Measurements of ionizing radiation and radioactivity should be reported by means of SI units. The SI units for radiation are established by international agreement.1 The unit for activity of a radionuclide is the becquerel; the absorbed dose of radiation (absorbed per unit weight of tissue) is the gray (Gy); and the dose equivalent used to indicate the detrimental effects of an absorbed radiation dose on biological tissue is the sievert (Sv).
A 1-Gy dose is equivalent to 1 joule (J) of radiation energy absorbed per kilogram of organ or tissue weight. Rad is the older, non-SI term and is still in use as a unit of absorbed dose (100 rad = 1 Gy). However, equal doses of all types of ionizing radiation are not equally harmful. Alpha particles produce greater harm than beta particles, γ rays, and x-rays for a given absorbed dose. To account for this difference, radiation dose is expressed as equivalent dose in sieverts (Sv).9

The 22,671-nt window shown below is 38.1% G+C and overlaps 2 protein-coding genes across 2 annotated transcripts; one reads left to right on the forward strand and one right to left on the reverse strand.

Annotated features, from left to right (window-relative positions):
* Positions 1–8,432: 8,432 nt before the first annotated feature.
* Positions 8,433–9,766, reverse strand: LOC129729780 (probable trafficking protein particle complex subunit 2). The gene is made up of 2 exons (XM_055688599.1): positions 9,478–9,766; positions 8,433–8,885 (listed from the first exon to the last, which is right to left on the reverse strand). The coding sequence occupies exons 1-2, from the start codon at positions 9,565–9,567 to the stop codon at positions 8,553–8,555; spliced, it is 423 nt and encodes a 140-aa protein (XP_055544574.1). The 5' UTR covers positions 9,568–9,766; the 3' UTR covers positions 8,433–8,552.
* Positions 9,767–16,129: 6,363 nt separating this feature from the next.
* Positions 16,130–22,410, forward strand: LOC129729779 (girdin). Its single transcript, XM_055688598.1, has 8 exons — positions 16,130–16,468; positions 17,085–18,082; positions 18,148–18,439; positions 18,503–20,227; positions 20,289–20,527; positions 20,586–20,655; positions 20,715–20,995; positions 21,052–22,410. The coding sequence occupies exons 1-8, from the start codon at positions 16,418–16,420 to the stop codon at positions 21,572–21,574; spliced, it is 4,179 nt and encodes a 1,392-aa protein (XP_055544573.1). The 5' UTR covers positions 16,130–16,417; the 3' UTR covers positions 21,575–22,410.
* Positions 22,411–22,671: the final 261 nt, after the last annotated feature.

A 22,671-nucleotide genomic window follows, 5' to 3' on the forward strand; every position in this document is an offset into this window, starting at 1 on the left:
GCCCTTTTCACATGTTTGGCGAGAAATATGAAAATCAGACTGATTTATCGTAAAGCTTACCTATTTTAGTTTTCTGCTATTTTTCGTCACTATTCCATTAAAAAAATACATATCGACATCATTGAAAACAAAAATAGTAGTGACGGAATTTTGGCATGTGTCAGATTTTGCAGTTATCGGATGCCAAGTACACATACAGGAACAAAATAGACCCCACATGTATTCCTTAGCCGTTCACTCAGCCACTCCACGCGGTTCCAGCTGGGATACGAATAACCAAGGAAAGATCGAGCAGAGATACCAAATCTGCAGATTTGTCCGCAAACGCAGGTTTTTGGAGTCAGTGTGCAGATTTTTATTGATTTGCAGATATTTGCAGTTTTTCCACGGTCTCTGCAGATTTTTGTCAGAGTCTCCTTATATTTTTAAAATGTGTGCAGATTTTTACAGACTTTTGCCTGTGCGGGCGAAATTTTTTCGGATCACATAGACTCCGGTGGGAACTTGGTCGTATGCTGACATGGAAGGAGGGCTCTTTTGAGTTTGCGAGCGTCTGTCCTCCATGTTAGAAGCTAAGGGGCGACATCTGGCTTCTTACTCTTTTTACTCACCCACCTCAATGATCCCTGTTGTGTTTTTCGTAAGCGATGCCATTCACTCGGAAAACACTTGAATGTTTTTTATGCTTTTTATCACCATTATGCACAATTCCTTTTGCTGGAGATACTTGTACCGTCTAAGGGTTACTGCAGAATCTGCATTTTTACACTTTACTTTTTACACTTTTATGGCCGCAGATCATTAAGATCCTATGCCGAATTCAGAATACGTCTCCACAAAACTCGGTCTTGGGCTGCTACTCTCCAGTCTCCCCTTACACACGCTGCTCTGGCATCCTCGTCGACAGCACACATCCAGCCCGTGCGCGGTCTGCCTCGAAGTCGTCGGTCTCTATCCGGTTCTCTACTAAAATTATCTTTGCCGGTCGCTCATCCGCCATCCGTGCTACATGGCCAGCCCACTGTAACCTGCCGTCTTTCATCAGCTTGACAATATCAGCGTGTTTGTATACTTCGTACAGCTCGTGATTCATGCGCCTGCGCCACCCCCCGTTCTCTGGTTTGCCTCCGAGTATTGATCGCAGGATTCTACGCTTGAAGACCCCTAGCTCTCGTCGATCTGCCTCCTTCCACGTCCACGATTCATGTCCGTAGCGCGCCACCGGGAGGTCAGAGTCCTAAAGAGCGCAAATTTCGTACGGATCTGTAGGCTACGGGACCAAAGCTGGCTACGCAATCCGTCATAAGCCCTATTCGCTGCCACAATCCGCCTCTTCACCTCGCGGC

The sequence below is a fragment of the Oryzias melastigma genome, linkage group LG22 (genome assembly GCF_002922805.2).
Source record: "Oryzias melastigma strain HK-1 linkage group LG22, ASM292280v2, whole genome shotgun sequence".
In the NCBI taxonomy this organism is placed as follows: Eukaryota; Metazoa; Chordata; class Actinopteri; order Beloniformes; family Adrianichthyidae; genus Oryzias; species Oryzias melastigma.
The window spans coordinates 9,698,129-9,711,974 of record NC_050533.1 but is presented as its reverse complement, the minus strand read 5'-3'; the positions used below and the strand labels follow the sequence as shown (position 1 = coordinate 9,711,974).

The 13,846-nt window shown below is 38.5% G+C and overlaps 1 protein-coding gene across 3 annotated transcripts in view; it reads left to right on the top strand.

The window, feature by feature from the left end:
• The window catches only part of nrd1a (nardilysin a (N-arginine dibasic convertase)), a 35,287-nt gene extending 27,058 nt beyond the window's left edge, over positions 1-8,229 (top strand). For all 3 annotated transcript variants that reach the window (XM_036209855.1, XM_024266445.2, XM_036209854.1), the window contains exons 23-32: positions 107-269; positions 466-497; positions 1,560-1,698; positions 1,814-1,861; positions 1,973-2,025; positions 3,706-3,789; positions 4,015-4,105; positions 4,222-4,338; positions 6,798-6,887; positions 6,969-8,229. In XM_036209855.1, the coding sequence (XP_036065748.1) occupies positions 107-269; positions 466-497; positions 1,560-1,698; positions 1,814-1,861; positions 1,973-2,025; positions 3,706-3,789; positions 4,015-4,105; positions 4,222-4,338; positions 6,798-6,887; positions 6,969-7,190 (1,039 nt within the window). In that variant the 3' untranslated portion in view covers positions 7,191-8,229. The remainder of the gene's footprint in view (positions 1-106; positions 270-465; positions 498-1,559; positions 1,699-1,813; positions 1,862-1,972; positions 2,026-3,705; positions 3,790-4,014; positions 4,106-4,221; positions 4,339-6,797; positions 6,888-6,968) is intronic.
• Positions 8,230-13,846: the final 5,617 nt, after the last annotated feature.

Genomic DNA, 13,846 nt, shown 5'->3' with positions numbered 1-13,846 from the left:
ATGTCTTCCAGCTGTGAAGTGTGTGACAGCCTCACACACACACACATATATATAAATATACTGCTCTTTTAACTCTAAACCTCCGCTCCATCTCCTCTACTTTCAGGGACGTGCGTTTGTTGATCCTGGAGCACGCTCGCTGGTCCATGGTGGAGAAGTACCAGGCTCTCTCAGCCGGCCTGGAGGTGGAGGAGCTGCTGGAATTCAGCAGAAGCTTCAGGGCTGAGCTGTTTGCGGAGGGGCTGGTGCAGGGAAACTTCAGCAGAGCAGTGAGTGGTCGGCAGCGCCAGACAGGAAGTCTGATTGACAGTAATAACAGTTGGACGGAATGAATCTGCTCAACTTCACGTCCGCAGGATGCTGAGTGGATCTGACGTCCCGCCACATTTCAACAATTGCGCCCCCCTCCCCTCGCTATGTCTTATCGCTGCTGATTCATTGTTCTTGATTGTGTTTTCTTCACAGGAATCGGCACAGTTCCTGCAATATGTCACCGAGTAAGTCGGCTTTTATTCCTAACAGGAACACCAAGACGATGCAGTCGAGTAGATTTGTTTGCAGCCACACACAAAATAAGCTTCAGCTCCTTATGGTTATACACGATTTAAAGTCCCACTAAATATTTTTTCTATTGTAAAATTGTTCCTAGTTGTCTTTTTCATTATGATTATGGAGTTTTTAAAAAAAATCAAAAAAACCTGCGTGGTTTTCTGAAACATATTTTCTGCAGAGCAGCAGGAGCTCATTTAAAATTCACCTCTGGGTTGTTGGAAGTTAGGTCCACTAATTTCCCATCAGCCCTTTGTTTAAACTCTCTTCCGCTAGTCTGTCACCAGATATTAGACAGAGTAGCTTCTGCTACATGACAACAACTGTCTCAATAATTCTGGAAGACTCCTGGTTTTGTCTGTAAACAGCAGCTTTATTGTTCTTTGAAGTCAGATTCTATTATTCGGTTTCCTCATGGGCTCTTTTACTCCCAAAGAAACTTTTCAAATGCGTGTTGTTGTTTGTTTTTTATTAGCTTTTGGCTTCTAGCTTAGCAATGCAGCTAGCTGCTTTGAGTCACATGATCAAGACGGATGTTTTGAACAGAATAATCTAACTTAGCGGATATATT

SI Unit (Symbol)
1 Bq = 2.7 × 10−11
1 Ci = 3.7 × 1010 Bq
1 Bq = 27 picocurie (pCi)
1 Gy = 100 rad
1 rad = 0.01 Gya
1 Sv = 100 rem
1 rem = 0.01 Sv
a Although 1 rad = 1 cGy, the centi- prefix is generally not preferred in SI. Therefore, despite the appeal of one-to-one conversion, rad should be converted to gray, not centigray.
Although SI units are preferred, authors of some articles, such as those reporting studies involving nuclear medicine or radiation oncology, may prefer to report results in both SI units and non-SI units. As with units for laboratory results, conversion factors to convert radiation units from SI units to conventional units should be provided in the article, either in the text, in footnotes to tables or figures, or in the Methods section.